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Centennial College Centre for Aerospace and Aviation at Downsview Campus progressing well

by Gord McNulty, with files from Centennial

A state-of-the-art Centre for Aerospace and Aviation on an iconic site at the Downsview Campus of Centennial College continues to make impressive progress. On Oct. 11, a CAHS contingent including Toronto Chapter President Sheldon Benner, CANAV Books publisher Larry Milberry and I were among guests who attended an exclusive reception and tour of the $72-million project.


In a “topping off” ceremony, students, staff, dignitaries and guests were on hand to sign a steel I-beam before it was hoisted and incorporated into a new hangar that forms the central feature of the rejuvenated former headquarters of de Havilland Canada.

CC Aerospace 1

CC Aerospace 2

CC Aerospace 3

The project includes a hangar large enough to accommodate today’s commercial jets, as well as new classrooms, laboratory space, workshops, offices and a library. The campus is slated to open in the fall of 2018, giving Centennial access to working runways for the first time in its 51-year history.

Centennial currently trains about 300 aircraft and avionics technicians at its Ashtonbee Campus hangar in Scarborough. By comparison, the 138,000-square-foot Centre for Aerospace and Aviation will have enough instruction space to accommodate 900 students annually.

The project, designed by MJMA/Stantec (Architects in Association), involves repurposing the historic de Havilland building, at 65 Carl Hall Road, with selective demolition and new construction. Training and research facilities at the campus will include structural labs (sheet metal/airframe assembly), a composites lab, two aircraft hangars, and engine shops (turbine/piston).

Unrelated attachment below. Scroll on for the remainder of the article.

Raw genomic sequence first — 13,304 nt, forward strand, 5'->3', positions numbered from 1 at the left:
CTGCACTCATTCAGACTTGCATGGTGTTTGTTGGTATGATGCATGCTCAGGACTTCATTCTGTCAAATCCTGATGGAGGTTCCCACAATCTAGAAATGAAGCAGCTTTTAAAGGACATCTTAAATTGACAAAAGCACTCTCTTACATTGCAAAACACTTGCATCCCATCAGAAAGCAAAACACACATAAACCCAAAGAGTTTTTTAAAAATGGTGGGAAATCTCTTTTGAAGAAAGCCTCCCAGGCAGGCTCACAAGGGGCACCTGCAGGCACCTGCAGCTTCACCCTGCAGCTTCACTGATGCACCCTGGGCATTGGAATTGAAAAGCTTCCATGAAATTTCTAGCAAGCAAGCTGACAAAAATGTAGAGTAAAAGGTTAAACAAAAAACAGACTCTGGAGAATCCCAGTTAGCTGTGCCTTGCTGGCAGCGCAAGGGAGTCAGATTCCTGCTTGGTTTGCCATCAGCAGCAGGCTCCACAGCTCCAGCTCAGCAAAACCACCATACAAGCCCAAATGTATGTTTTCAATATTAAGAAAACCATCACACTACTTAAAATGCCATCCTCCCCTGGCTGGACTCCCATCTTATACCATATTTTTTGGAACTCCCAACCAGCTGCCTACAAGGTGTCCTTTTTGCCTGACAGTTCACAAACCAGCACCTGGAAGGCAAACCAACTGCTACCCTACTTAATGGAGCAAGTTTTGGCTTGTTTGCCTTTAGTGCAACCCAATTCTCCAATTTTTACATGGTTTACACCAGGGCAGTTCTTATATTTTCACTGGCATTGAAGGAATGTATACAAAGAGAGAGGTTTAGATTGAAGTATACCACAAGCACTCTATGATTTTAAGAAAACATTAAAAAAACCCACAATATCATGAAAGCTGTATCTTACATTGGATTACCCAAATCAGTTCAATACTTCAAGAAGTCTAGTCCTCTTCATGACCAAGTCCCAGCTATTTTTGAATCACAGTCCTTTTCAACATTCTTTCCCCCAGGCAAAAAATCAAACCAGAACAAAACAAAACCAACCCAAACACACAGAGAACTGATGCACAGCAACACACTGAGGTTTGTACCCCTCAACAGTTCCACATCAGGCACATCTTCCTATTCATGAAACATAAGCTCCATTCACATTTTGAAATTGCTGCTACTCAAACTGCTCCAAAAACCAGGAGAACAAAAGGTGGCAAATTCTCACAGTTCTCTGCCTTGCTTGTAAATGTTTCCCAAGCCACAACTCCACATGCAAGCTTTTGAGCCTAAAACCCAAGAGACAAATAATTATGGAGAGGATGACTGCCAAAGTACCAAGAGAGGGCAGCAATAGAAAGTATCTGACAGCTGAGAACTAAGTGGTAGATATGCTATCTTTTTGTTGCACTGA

Funding support included the federal government contributing $18.4 million in Strategic Investment Funds; the Ontario government provided $25.8 million; Centennial College and its partners and donors contributed $11.2 million.

Centennial views the project as the first step towards creating an aerospace training and research hub to develop new technologies in Ontario --- an ambitious goal that was first outlined in a 2012 federal review of Canada’s aerospace industry.

The new campus will anchor the Downsview Aerospace Innovation and Research (DAIR) Consortium, which is working to maintain Canada’s ranking as a major aerospace supplier to the world. DAIR brings together the University of Toronto Institute for Aerospace Studies, Ryerson University and York University, as well as industry partners Bombardier, Safran Landing Systems, MDA, Canadensys, Pratt and Whitney Canada, FlightSafety, Honeywell and UTC Aerospace.

The historic de Havilland Canada facility built 1,134 examples of Britain’s remarkable D.H. 98 Mosquito light bomber, photo reconnaissance aircraft and night fighter, the versatile “wooden wonder” that was instrumental during the Second World War. The company then produced its famous line of post-war civil and military aircraft, from the DHC-1 Chipmunk through to the Dash 8 series which evolved into today’s highly successful Bombardier Q400.


Downsview Site

As speakers noted during the reception, Centennial could not have chosen a better location for its newest campus in building on the rich aviation heritage of Downsview. There is palpable excitement as the Centre will soon open new opportunities for high-tech employment and innovation in aerospace and aviation, helping among other things to make the next generation of aircraft lighter and more efficient.

The CAHS is linked to Centennial through the Douglas MacRitchie Memorial Award presented to a deserving student in the College’s Aviation Technician (Aircraft Maintenance) program. We extend best wishes for the success of the Centre as Centennial builds on an incredible tradition of Canadian aviation excellence.

For information: Jim Passant, Program Co-Ordinator, / 416-289-5000, ext. 7510